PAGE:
Athlete Profiles:

Jeff Francoeur

Joshua 1:9 tells us to be strong and courageous, not terrified or discouraged, because the Lord is with us wherever we go. This verse has inspired Jeff Francoeur of the Atlanta Braves, enough so that he put "Joshua 1:9" on his batting gloves. The verse encouraged him at a time in 2004 when Francoeur did not even know if he would play baseball again. Now he shares it as an outreach by throwing his gloves out to kids at games.

Francoeur has more potential than he may even know. According to veteran Braves pitcher John Smoltz, he has the ability to become the next baseball great. Francoeur brings positive energy and his best game each time he plays, winning the praise of manager Bobby Cox and coach Terry Pendleton. He's moved up quickly in his sport, but it's not most important in his life. He learned that sports couldn't fill the void he felt-only a relationship with Jesus Christ could.

Regardless of how much fame Francoeur experiences in this world, he knows it cannot last forever. "[This world] is not our home," he says. "Our home is in heaven, and this is what I want everyone to understand."

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Tim Tebow

As the current quarterbacks for the last two national championship teams, Colt McCoy and Tim Tebow have taken center stage in two of the most intensely scrutinized college football programs in America. Even as sophomores, this concept is not lost on McCoy and Tebow. They know they are being watched. They also know that with the immediate access they have to so many people, the opportunities to be a model and a spokesperson for Jesus Christ are preeminent. "In some places it's not the cool thing to do or the popular thing to be and God is not No. 1," says McCoy.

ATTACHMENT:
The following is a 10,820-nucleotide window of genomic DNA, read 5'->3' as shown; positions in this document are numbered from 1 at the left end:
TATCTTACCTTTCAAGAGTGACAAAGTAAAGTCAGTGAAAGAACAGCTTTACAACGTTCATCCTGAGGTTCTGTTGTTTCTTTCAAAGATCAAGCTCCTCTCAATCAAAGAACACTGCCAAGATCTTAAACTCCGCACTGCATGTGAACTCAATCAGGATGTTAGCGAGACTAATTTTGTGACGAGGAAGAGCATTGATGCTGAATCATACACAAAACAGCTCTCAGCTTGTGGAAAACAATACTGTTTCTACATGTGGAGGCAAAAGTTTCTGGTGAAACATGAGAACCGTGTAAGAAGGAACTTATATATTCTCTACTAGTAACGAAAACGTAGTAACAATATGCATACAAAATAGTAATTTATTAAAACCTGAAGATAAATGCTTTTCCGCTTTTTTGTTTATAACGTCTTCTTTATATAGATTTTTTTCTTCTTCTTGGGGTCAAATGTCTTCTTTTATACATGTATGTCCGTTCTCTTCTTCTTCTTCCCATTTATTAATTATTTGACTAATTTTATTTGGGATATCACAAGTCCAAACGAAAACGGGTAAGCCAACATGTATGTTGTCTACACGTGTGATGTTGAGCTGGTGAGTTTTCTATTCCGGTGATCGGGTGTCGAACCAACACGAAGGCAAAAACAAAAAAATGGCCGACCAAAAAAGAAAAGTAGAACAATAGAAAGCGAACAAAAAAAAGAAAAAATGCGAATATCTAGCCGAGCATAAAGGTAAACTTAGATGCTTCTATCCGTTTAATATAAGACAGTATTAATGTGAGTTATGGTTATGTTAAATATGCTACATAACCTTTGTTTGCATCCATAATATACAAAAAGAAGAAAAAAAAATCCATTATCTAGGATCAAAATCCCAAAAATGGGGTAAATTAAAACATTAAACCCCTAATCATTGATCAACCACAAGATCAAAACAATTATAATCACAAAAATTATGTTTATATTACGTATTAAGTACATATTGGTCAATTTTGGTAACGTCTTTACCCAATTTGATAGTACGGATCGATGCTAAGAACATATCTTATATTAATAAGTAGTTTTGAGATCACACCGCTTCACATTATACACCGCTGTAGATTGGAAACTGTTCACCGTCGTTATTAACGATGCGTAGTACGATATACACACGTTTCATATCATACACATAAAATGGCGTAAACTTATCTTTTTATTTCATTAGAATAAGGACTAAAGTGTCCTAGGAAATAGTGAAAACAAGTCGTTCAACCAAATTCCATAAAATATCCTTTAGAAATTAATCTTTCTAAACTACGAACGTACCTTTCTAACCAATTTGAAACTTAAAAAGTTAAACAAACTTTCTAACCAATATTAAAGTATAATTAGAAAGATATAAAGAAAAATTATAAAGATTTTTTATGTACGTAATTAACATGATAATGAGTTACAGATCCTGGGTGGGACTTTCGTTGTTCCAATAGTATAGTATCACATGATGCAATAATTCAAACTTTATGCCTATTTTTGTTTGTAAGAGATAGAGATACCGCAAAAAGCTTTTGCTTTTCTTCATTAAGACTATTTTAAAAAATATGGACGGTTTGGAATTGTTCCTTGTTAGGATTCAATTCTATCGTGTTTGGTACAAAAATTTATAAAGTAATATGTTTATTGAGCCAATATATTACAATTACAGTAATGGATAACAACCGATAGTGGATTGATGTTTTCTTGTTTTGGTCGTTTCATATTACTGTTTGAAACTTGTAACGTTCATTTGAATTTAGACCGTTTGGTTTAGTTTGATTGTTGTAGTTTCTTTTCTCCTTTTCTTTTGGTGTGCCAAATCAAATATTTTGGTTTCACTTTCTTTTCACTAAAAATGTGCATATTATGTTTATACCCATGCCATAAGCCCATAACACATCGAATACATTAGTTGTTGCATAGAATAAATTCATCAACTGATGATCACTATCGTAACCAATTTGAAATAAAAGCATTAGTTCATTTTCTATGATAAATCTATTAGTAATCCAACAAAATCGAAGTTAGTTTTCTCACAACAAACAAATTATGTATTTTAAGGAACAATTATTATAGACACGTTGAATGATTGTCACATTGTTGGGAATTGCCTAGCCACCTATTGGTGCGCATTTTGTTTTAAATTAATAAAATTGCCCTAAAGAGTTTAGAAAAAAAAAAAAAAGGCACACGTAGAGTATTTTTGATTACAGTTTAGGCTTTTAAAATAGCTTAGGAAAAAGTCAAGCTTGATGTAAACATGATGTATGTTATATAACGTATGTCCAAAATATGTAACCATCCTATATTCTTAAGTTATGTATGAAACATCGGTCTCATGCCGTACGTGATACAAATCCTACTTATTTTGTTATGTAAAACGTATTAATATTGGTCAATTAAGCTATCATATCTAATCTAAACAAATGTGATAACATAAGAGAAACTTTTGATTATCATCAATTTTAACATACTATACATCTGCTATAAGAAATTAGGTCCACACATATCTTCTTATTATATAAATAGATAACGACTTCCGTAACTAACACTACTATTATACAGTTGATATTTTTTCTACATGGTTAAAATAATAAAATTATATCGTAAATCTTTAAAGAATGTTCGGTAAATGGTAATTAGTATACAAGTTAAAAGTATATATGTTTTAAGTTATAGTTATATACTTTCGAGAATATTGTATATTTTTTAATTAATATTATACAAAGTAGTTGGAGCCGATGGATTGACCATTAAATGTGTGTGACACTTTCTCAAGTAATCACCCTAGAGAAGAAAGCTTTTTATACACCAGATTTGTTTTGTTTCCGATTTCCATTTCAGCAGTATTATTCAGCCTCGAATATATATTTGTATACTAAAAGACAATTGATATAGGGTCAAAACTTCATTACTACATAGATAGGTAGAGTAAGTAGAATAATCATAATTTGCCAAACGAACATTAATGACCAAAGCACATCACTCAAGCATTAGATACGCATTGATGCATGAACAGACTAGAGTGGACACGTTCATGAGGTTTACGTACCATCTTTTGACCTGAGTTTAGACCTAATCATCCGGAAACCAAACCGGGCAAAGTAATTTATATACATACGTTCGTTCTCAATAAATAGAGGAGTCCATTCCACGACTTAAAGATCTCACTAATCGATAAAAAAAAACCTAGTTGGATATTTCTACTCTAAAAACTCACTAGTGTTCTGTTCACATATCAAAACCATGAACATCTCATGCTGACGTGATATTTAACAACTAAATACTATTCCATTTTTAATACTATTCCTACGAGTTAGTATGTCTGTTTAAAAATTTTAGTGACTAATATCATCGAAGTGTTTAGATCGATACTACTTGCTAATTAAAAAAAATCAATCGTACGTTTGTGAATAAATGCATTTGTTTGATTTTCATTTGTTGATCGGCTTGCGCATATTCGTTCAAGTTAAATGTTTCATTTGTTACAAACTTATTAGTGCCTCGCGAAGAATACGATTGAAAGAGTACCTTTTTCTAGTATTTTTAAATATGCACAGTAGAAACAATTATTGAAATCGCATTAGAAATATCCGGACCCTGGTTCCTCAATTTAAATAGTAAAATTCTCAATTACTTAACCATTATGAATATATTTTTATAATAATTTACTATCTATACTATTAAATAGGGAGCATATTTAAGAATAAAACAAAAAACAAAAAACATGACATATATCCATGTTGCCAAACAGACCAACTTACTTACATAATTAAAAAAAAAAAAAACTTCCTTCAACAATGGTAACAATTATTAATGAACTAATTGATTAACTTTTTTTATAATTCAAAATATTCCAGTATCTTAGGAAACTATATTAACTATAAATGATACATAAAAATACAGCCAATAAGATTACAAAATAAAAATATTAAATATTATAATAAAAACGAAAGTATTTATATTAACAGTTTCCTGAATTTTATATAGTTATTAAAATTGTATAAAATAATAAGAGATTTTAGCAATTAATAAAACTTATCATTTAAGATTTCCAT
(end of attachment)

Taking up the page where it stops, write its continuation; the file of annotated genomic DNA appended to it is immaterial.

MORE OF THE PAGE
Tebow and McCoy were both hatched from close-knit, deeply Christian upbringings that saw them come to faith at an early age. Tim Tebow's fater, Bob Tebow, heads the Bob Tebow Evangelistic Association, which claims to be the conduit of close to 9 million people coming to faith in Christ in the last 8 years.

An NFL career is a goal for both of these young quarterbacks, but they are realistic enough to know there are no guarantees. McCoy looks forward to what God has in store. "God willing, I'd like to be in the NFL, but the important thing to do is His will."

Shaun Alexander

Whether Shaun Alexander spends his Sunday morning wearing a football jersey on a field or a suit in a pew, he's the same guy. "Shaun is a Christian 24/7," says close friend and teammate Mack Strong. "He's a great example. It's a testimony to him, to God."

Alexander has made a lasting name for himself in the NFL. The accomplishments and praises he's received are only dreams for many. He's not surprised by his success; he's always set lofty goals and worked hard. Now he's a household name, but he says, "This is no time to say, 'Look at me.'" That's because, for Alexander, it's not just about football. "I play football to make a difference in people's lives."

The difference he wants to make is a difference for Christ. He has a heart for providing hope, especially for youth, and giving to others as unto the Lord. That's the purpose of his foundation and the community center he started with his brother. "You can't outgive God," he says.

The best day in his life? Being valedictorian of his graduating class? Setting NFL records? Becoming 2005 MVP? No. "It was the first time I led someone to Christ," says Alexander. What else would we expect?

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